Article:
Then the Spirit said to Philip, “Go near and overtake this chariot.” So Philip ran to him, and heard him reading the prophet Isaiah, and said, “Do you understand what you are reading?” And he said, “How can I, unless someone guides me?” And he asked Philip to come up and sit with him. (Acts 8:29-31, NKJV)

Acts 8 records an encounter between an official in the court of Queen Candace of Ethiopia and Philip, the evangelist. Scripture does not tell us the man’s background, but he was probably a convert to Judaism. When Philip met him, he had been to Jerusalem to worship and was now heading back to his own country. God ordained the meeting of a man trying to understand the words of the prophet Isaiah and an evangelist who had just left a great revival in Samaria.

When Philip asked the man if he understood the words he read, the Ethiopian responded, “How can I unless someone guides me?” The man in the chariot needed a teacher before he could become a disciple. He immediately invited Philip into his chariot, eager to learn more. With such a teachable spirit, by the time the two men went their separate ways, he understood the message of Jesus Christ and had been baptized.

Everyone needs teachers, but sadly not everyone is willing to be taught. We’ve probably all observed this on the job, at church, and perhaps even within our own homes. (Hopefully, we are not the one with an unteachable spirit.)

lessons in discipleship

What lessons in discipleship can we discover from this man’s story and other portions of Scripture?

A disciple is a learner, a student. This is someone who is willing to listen and be taught.  Proverbs 9:9 (ESV) says, Give instruction to a wise man, and he will be still wiser; teach a righteous man, and he will increase in learning.” No matter how many years we have served the Lord or how many others we may have taught, we must always keep the heart of a learner, constantly seeking to know more about God. It is a lifelong pursuit.

A disciple shows humility. He willingly submits to the instruction of another. The Ethiopian eunuch was a man of position and power in his own country, yet he was willing to submit to the words of Philip because of his deep desire to understand the Scriptures. First Peter 5:5 emphasizes humility within the church. “Likewise, you who are younger, be subject to the elders. Clothe yourselves, all of you, with humility toward one another, for ‘God opposes the proud but gives grace to the humble.’”

A disciple listens to needed correction. “One who listens to life-giving rebukes will be at home among the wise. Anyone who ignores discipline despises himself, but whoever listens to correction acquires good sense”  (Proverbs 15:31-32, CSB). No one is above this. I know some outstanding people in leadership roles who still make themselves accountable to others and are willing to receive correction. If we don’t, we show a prideful spirit which can lead to our downfall.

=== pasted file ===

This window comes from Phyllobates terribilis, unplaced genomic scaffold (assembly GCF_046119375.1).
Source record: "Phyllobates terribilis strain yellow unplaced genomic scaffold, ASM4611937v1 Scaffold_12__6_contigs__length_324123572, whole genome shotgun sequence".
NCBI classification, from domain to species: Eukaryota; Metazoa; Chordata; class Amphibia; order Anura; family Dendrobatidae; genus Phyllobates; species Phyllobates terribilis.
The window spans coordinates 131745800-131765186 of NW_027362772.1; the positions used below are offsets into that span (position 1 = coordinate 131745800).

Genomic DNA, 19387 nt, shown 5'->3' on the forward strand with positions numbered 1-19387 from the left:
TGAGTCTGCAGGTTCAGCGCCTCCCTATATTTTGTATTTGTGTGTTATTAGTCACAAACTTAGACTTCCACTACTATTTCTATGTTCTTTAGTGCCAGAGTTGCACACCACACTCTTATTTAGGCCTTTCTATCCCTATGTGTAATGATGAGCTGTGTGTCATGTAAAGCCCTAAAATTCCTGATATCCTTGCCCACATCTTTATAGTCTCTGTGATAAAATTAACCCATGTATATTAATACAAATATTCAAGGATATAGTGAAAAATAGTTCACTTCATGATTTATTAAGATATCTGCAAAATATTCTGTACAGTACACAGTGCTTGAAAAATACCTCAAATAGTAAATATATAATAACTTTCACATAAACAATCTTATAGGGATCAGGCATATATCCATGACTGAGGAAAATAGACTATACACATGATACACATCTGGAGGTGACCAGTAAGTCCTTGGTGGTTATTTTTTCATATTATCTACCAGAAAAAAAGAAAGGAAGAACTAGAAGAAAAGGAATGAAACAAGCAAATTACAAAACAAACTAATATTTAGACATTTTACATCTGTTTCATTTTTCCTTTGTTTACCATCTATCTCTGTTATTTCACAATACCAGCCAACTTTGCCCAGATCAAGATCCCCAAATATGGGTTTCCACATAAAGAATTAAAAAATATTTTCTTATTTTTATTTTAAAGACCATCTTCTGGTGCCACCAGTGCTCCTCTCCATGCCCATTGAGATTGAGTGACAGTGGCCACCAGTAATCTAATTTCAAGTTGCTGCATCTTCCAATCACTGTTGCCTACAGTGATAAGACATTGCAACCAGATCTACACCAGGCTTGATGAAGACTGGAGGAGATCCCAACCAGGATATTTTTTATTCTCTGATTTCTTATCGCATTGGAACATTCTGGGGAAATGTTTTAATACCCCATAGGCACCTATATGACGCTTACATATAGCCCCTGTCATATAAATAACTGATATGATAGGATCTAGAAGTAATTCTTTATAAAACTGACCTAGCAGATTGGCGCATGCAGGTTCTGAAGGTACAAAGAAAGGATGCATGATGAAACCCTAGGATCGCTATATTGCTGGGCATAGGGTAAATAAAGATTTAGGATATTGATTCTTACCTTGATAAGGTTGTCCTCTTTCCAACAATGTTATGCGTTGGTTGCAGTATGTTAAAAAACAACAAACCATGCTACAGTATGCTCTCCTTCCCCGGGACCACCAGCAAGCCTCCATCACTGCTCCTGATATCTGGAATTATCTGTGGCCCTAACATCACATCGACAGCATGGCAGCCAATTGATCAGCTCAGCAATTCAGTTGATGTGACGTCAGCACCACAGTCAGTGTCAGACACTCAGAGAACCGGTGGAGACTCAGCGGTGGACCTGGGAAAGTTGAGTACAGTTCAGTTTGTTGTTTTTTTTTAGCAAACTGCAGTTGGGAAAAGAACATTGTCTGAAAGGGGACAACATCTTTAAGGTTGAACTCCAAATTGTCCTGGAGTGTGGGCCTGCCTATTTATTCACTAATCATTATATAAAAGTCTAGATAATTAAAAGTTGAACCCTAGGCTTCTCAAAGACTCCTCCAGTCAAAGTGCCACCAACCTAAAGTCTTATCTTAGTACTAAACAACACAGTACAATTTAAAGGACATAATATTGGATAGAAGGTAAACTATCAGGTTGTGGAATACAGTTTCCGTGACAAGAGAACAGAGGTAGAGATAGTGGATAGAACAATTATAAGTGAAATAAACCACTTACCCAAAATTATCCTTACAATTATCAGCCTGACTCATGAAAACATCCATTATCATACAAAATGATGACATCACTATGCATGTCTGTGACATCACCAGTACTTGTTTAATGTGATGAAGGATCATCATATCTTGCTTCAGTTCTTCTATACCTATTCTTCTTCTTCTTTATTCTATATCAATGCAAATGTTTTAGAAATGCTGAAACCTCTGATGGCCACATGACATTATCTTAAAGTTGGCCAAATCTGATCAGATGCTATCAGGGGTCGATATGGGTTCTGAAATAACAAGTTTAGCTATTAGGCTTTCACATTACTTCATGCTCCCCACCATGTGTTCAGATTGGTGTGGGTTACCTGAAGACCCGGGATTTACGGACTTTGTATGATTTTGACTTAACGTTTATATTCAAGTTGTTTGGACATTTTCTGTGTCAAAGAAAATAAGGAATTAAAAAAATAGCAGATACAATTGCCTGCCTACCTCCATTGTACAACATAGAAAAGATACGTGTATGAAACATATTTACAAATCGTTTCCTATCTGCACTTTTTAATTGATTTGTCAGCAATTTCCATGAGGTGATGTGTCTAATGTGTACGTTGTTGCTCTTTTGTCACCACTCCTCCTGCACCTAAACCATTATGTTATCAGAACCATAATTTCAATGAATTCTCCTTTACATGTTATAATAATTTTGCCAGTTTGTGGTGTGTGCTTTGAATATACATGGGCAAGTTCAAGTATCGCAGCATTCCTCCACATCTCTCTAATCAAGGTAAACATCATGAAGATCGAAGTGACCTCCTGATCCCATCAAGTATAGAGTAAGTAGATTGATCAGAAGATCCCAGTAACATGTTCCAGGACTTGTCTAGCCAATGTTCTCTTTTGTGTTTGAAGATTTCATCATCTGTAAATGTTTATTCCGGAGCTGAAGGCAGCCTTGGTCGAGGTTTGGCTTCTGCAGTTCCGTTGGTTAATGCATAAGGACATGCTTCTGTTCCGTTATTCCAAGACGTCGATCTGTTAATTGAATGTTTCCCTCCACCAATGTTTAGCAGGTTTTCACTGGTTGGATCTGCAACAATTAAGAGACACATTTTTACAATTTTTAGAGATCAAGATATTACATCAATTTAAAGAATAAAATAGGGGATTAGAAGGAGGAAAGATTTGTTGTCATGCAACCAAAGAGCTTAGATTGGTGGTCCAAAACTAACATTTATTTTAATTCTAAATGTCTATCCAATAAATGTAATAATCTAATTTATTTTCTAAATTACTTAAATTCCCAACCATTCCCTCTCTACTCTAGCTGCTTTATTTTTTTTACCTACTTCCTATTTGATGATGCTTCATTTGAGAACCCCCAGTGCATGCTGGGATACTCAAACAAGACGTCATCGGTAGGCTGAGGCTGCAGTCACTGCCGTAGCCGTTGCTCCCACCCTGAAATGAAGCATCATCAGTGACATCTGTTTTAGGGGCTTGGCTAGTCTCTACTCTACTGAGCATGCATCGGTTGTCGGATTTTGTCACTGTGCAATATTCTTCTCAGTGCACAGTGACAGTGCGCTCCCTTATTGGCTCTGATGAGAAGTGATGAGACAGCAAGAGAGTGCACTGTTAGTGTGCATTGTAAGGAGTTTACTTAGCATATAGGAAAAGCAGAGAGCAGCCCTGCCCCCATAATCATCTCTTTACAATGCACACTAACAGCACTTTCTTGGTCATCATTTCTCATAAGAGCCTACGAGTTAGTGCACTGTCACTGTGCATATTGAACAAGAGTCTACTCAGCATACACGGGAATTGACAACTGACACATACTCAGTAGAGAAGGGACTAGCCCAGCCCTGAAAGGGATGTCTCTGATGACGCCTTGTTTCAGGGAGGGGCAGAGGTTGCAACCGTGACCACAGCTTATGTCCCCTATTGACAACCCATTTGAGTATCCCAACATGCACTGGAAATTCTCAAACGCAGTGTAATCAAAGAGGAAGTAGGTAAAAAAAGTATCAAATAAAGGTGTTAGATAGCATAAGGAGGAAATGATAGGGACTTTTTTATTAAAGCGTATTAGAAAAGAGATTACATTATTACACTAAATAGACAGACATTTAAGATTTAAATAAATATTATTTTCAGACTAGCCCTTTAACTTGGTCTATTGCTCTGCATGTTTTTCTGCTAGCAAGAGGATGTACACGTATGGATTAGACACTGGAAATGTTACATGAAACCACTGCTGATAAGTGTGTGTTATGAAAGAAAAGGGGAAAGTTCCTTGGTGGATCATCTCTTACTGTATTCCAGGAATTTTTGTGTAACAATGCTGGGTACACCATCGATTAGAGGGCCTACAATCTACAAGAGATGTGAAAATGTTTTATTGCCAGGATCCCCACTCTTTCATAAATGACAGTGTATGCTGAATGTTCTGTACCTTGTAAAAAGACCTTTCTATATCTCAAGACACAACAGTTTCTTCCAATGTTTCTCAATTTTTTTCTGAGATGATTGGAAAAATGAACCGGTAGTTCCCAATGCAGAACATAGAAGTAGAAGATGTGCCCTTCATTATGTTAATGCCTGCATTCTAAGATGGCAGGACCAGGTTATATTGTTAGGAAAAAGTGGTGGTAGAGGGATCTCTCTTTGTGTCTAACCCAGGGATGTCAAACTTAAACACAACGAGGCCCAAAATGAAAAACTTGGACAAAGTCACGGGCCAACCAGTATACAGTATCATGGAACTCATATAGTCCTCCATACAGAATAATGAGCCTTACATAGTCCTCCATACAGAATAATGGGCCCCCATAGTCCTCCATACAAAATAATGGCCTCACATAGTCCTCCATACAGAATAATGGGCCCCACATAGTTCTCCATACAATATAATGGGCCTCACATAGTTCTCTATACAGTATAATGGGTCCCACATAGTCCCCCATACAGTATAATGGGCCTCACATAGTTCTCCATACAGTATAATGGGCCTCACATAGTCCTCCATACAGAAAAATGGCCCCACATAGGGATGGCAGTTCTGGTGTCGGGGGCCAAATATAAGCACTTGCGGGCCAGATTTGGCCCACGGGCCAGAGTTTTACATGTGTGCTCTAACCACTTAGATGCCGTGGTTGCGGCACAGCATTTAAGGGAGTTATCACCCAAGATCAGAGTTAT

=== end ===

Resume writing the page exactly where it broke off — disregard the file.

a disciple becomes a teacher

The Bible does not tell us the end of the story of the Ethiopian eunuch, but I can make some assumptions. If he truly became a disciple of the Lord, he began to make disciples when he got home. A. W. Tozer is quoted as saying, “Only a disciple can make a disciple.” We can say “teach me” and benefit from what we learn. But in turn, we must share that knowledge with others.

Every true disciple will invest in the lives of others. We must always be a learner, but we must also always be a teacher. If you don’t know where to start, begin at home. Disciple your children and teach them how to live for God. Step outside your door, and disciple your neighbor, a coworker, or a friend. Just as God sent Philip to the Ethiopian eunuch, He wants to send you to someone who says, “How can I learn unless someone guides me?”

Lord, give me a teachable spirit so that I can grow in my knowledge of You. Help me to recognize and overcome any prideful thoughts that would hinder my spiritual growth. Help me to accept correction when needed and be in subjection to my leaders. As Your disciple, open my eyes to the possibilities of making disciples of others.  



Mary enjoys traveling, meeting new people, and spending time with old friends. Although directionally challenged, she would rather take the back roads with their discoveries than the boredom of the interstate.

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